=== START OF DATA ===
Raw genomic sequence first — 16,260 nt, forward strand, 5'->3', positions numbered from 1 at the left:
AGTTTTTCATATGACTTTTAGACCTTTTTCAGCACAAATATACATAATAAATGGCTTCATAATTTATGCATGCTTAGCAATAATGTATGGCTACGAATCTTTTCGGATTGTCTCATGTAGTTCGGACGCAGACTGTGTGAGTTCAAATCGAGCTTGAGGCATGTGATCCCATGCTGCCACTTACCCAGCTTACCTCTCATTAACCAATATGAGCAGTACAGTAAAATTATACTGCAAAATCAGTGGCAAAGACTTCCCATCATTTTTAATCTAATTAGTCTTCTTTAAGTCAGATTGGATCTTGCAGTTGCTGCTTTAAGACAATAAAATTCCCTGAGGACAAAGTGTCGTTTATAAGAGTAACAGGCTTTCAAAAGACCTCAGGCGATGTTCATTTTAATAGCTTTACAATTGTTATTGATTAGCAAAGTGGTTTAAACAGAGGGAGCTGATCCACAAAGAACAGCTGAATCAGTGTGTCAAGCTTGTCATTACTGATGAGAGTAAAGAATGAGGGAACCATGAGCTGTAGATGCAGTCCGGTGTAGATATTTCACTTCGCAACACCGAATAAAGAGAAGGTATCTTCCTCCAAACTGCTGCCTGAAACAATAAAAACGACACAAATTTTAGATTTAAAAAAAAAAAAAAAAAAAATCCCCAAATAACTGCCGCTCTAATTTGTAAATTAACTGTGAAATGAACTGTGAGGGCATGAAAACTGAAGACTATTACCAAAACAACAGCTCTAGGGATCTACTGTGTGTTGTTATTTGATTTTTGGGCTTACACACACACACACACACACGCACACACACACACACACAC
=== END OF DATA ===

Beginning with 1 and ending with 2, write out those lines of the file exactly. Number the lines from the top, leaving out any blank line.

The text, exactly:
Raw genomic sequence first — 16,260 nt, forward strand, 5'->3', positions numbered from 1 at the left:
AGTTTTTCATATGACTTTTAGACCTTTTTCAGCACAAATATACATAATAAATGGCTTCATAATTTATGCATGCTTAGCAATAATGTATGGCTACGAATCTTTTCGGATTGTCTCATGTAGTTCGGACGCAGACTGTGTGAGTTCAAATCGAGCTTGAGGCATGTGATCCCATGCTGCCACTTACCCAGCTTACCTCTCATTAACCAATATGAGCAGTACAGTAAAATTATACTGCAAAATCAGTGGCAAAGACTTCCCATCATTTTTAATCTAATTAGTCTTCTTTAAGTCAGATTGGATCTTGCAGTTGCTGCTTTAAGACAATAAAATTCCCTGAGGACAAAGTGTCGTTTATAAGAGTAACAGGCTTTCAAAAGACCTCAGGCGATGTTCATTTTAATAGCTTTACAATTGTTATTGATTAGCAAAGTGGTTTAAACAGAGGGAGCTGATCCACAAAGAACAGCTGAATCAGTGTGTCAAGCTTGTCATTACTGATGAGAGTAAAGAATGAGGGAACCATGAGCTGTAGATGCAGTCCGGTGTAGATATTTCACTTCGCAACACCGAATAAAGAGAAGGTATCTTCCTCCAAACTGCTGCCTGAAACAATAAAAACGACACAAATTTTAGATTTAAAAAAAAAAAAAAAAAAAATCCCCAAATAACTGCCGCTCTAATTTGTAAATTAACTGTGAAATGAACTGTGAGGGCATGAAAACTGAAGACTATTACCAAAACAACAGCTCTAGGGATCTACTGTGTGTTGTTATTTGATTTTTGGGCTTACACACACACACACACACACGCACACACACACACACACAC